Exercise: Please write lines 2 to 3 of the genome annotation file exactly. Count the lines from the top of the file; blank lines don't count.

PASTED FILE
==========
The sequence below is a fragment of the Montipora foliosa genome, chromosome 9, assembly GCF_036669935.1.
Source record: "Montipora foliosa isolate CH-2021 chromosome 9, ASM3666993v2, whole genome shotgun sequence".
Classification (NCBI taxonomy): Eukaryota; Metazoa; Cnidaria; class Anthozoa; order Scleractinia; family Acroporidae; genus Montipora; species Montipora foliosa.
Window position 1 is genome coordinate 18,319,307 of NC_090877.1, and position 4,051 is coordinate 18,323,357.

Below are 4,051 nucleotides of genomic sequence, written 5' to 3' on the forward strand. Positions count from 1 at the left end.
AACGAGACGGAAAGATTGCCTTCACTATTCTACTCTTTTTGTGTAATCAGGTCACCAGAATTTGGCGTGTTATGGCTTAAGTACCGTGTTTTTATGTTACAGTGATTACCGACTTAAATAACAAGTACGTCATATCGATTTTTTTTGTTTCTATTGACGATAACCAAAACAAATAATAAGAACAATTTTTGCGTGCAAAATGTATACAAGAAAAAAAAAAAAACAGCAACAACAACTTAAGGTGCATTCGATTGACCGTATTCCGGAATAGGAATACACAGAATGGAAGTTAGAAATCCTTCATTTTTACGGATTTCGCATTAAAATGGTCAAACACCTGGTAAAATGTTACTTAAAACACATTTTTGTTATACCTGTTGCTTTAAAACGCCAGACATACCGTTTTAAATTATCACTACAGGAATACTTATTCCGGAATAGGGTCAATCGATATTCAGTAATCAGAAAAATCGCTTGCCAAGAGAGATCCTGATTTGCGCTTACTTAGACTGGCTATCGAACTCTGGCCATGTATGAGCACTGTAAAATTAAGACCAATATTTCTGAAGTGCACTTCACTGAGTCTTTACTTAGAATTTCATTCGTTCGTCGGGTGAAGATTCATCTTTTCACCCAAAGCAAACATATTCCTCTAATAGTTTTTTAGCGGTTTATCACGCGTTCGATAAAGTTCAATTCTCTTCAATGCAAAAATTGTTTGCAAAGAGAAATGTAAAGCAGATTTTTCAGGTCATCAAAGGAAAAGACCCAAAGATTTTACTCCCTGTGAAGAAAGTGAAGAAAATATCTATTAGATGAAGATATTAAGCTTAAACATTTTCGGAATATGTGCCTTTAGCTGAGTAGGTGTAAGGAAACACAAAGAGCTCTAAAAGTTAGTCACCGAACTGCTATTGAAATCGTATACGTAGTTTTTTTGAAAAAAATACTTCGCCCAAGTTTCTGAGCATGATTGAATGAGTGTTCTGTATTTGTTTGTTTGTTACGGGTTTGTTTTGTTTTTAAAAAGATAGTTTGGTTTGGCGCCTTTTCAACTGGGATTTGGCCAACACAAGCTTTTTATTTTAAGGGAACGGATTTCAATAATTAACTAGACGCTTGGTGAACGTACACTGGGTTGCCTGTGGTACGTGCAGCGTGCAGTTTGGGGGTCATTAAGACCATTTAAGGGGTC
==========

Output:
Source record: "Montipora foliosa isolate CH-2021 chromosome 9, ASM3666993v2, whole genome shotgun sequence".
Classification (NCBI taxonomy): Eukaryota; Metazoa; Cnidaria; class Anthozoa; order Scleractinia; family Acroporidae; genus Montipora; species Montipora foliosa.